Each week students will participate in online discussions with classmates, which are related to the weeks readings. These discussions replace the interactive dialogue that occurs in the traditional classroom setting. Each week, students initial discussion posts are due by 11:59 p.m. (in the time zone in which each student resides) on Day 3 (Thursday). Students will have until 11:59 p.m. on Day 7 (the following Monday) to make the required minimum number of response posts to classmates. Discussions represent 26% of the overall course grade.

Quizzes

In Weeks Three and Six, students will demonstrate and reinforce their understanding of the weeks content by taking open-book quizzes. There is no time limit to complete the quiz, and each quiz can be taken two times. The quiz must be completed in one sitting, by Day 6 of the week in which it is due. The questions are multiple choice and true/false. Each quiz is worth 5 percent. Quizzes represent 16% of the overall course grade.

Assignments

There are written assignments due in Weeks One through Five of this course. These assignments must reflect college- level writing. Assignments represent 40% of the overall course grade.

Final Project

The final assignment for this course is a Final Project. The purpose of the Final Project is for you to culminate the learning achieved in the course by taking a new approach to the datasets that you have looked at throughout the course. The Final Project represents 18% of the overall course grade.

Grading Percent Breakdown

Activity

Grading Percent

Discussions 26

Quizzes 16

Assignments 40

Final Project 18

Total 100

Week One

Course Content

To be completed during the first week of class

Overview

Activity Due Date Format Grading Percent

Post Your Introduction Day 1 Discussion 2

Hospital Data Day 3 (1st post) Discussion 4

U.S. Mortality Rates Histogram Day 7 Assignment 8

Weekly Learning Outcomes

This week students will

Calculate summary statistics from

Create appropriate graphs and charts for nominal and ordinal

Introduction

During Week One, you will be introduced to quantitative (continuous) and qualitative (discrete or categorical) data. You will learn appropriate graphical techniques for displaying and summarizing both types of data. You will learn about descriptive statistics for location (i.e., mean, median) and scale (i.e., standard deviation, range), for reporting purposes. You will begin to learn fundamentals of probability theory.

Required Resources

Text

Triola, M.M., & Triola, M.F. (2006). Biostatistics for the Biological and Health Sciences. Boston, Ma: Pearson Education, Inc.

Chapter 1: Introduction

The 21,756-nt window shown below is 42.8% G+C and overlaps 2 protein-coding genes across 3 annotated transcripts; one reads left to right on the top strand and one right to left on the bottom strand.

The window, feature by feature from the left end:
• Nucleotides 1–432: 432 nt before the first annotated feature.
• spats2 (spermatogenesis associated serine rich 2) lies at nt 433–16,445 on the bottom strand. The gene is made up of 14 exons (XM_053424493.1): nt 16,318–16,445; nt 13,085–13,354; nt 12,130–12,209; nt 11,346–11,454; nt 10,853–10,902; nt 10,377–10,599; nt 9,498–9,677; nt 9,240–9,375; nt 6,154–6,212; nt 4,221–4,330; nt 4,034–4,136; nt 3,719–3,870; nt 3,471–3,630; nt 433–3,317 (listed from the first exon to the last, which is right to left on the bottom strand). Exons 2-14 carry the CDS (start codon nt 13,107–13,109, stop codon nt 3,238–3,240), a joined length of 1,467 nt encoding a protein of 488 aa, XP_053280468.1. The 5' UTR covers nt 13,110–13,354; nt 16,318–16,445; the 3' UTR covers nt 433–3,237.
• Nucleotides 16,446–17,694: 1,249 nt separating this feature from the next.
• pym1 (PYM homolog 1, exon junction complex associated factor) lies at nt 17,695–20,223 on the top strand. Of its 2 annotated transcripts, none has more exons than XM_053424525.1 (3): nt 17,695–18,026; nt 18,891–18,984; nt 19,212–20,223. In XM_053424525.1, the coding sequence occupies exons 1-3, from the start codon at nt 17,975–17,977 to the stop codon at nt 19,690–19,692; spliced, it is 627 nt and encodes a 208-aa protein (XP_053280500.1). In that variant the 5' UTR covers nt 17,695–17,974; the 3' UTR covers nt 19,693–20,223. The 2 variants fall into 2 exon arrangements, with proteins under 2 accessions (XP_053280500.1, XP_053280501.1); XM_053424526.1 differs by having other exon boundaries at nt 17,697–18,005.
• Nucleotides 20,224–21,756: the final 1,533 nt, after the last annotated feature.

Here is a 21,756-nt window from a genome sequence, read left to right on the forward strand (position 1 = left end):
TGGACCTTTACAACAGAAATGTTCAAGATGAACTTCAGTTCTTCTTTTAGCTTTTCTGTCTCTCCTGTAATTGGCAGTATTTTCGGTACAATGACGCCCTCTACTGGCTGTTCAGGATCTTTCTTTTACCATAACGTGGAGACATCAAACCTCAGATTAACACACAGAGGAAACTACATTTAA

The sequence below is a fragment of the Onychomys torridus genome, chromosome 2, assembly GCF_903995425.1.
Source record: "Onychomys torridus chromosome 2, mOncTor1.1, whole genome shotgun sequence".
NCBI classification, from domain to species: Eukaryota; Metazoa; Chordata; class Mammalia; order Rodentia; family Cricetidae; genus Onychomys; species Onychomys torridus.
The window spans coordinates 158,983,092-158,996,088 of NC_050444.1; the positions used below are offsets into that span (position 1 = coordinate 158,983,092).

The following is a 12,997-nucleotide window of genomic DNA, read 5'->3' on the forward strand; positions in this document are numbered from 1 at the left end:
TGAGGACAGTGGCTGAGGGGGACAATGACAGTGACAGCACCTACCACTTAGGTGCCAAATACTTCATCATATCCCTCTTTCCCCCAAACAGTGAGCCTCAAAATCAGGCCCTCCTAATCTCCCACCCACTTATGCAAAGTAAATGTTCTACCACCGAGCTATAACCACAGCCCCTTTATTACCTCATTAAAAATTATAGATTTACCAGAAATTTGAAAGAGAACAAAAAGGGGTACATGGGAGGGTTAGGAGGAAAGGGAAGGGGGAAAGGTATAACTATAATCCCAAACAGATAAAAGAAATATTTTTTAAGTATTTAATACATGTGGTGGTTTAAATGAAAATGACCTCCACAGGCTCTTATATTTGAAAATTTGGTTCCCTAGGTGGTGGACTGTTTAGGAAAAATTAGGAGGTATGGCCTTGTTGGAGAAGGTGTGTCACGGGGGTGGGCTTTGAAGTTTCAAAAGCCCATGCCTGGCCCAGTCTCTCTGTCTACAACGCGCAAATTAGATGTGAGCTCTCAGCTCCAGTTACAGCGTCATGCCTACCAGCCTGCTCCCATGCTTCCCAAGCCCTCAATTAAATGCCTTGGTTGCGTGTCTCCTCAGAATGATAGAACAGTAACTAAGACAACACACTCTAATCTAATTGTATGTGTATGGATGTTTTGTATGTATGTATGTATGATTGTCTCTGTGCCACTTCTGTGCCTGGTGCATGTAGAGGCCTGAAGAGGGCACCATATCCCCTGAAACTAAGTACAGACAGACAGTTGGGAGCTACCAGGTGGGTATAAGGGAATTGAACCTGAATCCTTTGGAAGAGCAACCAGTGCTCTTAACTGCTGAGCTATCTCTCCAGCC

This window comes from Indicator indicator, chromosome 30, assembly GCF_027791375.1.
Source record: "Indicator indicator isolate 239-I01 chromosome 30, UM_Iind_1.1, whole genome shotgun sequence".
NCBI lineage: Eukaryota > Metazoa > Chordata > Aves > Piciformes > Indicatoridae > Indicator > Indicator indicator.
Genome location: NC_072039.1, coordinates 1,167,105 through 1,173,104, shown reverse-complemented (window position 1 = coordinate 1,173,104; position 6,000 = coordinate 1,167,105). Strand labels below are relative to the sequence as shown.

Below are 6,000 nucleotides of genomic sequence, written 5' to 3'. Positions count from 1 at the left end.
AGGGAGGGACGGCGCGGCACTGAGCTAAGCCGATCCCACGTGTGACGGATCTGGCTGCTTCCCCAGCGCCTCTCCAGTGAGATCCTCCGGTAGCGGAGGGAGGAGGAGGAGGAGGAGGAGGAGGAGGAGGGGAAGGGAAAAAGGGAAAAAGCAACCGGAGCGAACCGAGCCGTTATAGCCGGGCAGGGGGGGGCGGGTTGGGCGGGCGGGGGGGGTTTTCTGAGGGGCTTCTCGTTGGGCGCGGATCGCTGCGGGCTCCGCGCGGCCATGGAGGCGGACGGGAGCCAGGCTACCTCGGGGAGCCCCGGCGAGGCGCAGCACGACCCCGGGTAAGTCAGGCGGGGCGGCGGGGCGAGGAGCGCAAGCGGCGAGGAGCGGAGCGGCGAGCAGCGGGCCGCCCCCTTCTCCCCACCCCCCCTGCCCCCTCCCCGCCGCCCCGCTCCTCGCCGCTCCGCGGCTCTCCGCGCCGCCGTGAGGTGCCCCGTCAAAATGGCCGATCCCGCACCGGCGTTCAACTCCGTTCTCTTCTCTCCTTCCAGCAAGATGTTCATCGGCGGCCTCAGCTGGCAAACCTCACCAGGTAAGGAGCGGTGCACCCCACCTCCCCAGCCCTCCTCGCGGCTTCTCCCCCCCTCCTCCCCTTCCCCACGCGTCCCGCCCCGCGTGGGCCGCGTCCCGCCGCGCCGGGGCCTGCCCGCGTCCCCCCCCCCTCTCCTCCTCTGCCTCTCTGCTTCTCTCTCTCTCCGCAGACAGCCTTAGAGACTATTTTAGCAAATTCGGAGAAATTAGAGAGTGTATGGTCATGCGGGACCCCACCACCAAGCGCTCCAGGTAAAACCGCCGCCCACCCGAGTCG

After reading the chapter, review your grasp of the material in Chapter 1 by solving the odd- numbered questions in the Review Exercises and the Cumulative Review Exercises at the end of Chapter 1. Solutions to these problems are given at the end of the

Chapter 2: Describing, Exploring, and Comparing Data

After reading the chapter, review your grasp of the material in Chapter 2 by solving the odd- numbered questions in the Review Exercises and the Cumulative Review Exercises at the end of Chapter 2. Solutions to these problems are given at the end of the

Triola, M. M., & Triola M. F. (2006). [Student companion website].

Boston, MA: Pearson Education, Inc. Retrieved from:

Supplemental Materials

Koziol, J. (2014). MHA610_Week 1_Discussion_Hospital data [Excel file].

Koziol, J. (2014). MHA610_Week 1_Discussion_Hospital data [Statdisk file].

Website

World Life Expectancy. (2012). Retrieved from

This website houses the data that will be used for the U.S. Mortality Rates histogram assignment for this week.

Recommended Resources

Multimedia

Koziol, J. (Producer). (2014). MHA610 Week 1 Assignment (Part 1) [Video file]. Retrieved from

Koziol, J. (Producer). (2014). [Video file]. Retrieved from

Koziol, J. (Producer). (2014). [Video file]. Retrieved from

Koziol, J. (Producer). (2014). [Video file]. Retrieved from

These screencasts help explain the Week One

Discussions

Participate in the following discussions:

Post Your Introduction. 1st Post Due by Day 1. Post a brief introduction on the first day of class. Share any past experiences (academic or professional) that you have had with epidemiology, biostatistics, or

health data analysis. What topic are you most interested in as it relates to epidemiology and biostatistics? Briefly explain why you are interested in this topic. Additionally, describe what you are looking forward to learning in this course.